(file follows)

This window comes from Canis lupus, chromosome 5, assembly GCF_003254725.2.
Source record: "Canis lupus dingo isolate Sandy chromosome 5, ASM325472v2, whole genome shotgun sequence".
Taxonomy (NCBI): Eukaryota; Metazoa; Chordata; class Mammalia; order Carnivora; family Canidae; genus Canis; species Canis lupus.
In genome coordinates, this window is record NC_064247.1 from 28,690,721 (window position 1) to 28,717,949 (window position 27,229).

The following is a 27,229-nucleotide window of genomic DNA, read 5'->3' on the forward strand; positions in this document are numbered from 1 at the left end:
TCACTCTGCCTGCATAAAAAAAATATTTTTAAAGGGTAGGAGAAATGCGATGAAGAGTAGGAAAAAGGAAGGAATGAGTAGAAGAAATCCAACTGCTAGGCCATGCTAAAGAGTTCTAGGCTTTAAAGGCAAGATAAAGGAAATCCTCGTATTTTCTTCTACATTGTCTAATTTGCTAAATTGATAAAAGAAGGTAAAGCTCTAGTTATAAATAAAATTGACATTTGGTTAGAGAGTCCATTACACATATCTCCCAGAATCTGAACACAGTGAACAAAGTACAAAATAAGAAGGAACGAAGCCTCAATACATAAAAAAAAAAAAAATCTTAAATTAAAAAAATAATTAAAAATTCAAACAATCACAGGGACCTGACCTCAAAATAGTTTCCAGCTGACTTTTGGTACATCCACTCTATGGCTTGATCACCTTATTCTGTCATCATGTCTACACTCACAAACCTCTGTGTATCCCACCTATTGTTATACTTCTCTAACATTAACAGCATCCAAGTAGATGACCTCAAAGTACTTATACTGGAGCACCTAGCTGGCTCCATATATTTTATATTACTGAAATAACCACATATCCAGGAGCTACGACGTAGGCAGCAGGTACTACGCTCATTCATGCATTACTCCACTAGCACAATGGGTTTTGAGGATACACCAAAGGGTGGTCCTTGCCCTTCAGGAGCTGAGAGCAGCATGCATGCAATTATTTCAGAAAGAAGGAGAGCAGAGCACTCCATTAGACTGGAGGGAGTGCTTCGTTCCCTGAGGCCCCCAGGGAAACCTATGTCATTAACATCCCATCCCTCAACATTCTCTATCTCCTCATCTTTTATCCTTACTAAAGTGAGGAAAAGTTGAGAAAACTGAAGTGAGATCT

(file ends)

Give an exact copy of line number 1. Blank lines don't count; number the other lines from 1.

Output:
This window comes from Canis lupus, chromosome 5, assembly GCF_003254725.2.